Otherwise, I suppose Obama could re-assign General Petraeus as CoS to deal with the counter-insurgency on Capitol Hill???

Posted by: K2K2 | December 26, 2010 10:12 AM | Report abuse

True to form...Obama should form a commission dominated by his fellow Republicans and let them decide on the next chief of staff. Then Obama should shove down the throats of the opposition Democratic Party.

Did you ask who should direct Obama's 2012 campaign....of course that should be no one other than his Republican buddy Karl Rove. I would suggest Obama pick Contdilisa Rice for his running mate.

The dems better get a real leader of the working class for 2012 or I'm voting for Palin as a protest vote....assuming Nader doesn't run again.

Posted by: go2goal | December 26, 2010 11:23 AM | Report abuse

Gee, reading these comments leaves me surprised that so many Republicans read the Washington Post. Unfortunately, it's the Republican version of reading, since it's clear they haven't learned anything.

Posted by: donaldcallen | December 26, 2010 11:56 AM | Report abuse

@k2k2 - Agreed. It seems like Biden is a trusted right hand man. Even though I was totally for Hillary, that would have been an uneasy relationship. Can't say as I can complain as she's a sensational SoS.

Daschle would be a great pick, though I wonder if the Republicans have set fire to too many bridges. I think Powell would be an interesting pick at Defense, but CoS isn't in the cards.


Posted by: FairlingtonBlade | December 27, 2010 12:06 AM | Report abuse

@woodmack | December 25, 2010 9:12 PM:
"In answer to M. LeGrand: yes, I did in fact leave, and in Europe I can save myself much embarrassment by suggesting that I am a Canadian."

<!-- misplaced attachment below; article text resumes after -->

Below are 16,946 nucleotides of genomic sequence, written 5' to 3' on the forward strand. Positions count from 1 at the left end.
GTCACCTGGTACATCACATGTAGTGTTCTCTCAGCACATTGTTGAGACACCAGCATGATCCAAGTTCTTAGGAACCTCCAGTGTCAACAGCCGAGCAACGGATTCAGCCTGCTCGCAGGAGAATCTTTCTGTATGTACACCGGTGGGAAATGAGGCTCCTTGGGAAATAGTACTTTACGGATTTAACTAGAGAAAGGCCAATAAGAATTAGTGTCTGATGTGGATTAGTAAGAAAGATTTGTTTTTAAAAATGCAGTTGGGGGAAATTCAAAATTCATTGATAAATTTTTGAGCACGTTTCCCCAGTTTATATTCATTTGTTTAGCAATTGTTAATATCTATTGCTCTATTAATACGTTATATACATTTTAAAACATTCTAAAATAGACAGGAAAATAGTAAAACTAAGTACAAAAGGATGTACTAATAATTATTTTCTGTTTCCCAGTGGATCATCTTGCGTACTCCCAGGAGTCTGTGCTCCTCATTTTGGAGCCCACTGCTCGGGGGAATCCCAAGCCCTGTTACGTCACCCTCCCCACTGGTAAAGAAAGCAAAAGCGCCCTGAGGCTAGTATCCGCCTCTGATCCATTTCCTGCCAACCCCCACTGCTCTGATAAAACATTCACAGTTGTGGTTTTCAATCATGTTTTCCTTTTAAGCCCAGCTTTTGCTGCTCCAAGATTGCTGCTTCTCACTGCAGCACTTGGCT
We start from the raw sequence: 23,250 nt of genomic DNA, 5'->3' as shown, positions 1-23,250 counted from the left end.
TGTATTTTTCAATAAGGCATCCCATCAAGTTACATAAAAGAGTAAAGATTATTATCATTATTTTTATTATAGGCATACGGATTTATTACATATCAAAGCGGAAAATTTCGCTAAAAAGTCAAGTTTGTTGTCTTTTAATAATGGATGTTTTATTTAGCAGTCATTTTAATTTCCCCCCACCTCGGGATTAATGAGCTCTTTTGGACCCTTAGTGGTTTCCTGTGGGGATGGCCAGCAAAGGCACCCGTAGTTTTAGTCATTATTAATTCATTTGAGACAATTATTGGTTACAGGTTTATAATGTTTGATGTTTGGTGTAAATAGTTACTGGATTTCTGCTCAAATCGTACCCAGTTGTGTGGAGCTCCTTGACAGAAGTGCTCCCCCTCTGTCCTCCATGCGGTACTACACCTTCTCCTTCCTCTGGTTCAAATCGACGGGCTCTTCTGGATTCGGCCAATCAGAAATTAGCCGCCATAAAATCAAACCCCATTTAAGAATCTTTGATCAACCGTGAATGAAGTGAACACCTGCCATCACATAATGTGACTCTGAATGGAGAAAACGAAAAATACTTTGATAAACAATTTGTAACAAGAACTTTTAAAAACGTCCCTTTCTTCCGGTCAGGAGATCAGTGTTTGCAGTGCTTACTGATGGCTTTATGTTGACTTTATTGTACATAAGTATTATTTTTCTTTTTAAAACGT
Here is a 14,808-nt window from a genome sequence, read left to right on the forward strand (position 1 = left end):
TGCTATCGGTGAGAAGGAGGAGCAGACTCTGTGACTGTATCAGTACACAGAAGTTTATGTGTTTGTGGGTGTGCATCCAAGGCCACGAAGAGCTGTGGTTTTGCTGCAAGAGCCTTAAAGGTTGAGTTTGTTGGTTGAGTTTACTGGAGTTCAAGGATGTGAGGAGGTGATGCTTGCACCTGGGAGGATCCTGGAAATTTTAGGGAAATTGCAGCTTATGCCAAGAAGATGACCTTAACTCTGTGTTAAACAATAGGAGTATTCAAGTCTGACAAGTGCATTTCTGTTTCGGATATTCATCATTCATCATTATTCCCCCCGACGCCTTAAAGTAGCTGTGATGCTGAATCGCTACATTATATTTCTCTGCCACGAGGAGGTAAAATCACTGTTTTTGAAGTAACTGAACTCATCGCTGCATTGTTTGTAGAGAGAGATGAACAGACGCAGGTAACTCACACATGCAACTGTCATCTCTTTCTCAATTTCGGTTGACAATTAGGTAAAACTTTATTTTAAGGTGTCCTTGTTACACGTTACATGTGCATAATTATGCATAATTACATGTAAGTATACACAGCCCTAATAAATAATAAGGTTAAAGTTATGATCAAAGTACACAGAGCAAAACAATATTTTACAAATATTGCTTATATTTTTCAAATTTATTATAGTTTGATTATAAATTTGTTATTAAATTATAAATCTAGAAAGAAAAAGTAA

Europe was a good choice. There are many villages that have a resident-idiot vacancy. Canadians are especially prized.

Posted by: HenriLeGrand | December 27, 2010 9:52 AM | Report abuse

@Cyloncat wrote:Is it beyond the pale to suggest Sarah Palin? She has executive experience. She has in-depth knowledge and experience with energy issues.

ok suggesting Palin is not beyond the pale, just beyond intelligence. First, she has experience at quitting. Just because someone can chant a slogan,*Drill baby drill* does not give her knowledge about energy issues. I would like to suggest someone who uses only sign language as form of commuincation. The reason is when he or she gives the repugs the middle finger everytime they come up with some lame slogan it can be excused. This way president Obama can tell the repugs where to go & what to do( like we all know he wants to) he can't be blamed or attacked. This is a win/win for the president and the american people because we all want to tell repugs where to go & what to do while they are there...

Posted by: Realistic5 | December 28, 2010 11:18 AM | Report abuse

The comments to this entry are closed.

RSS Feed
Subscribe to The Post

© 2011 The Washington Post Company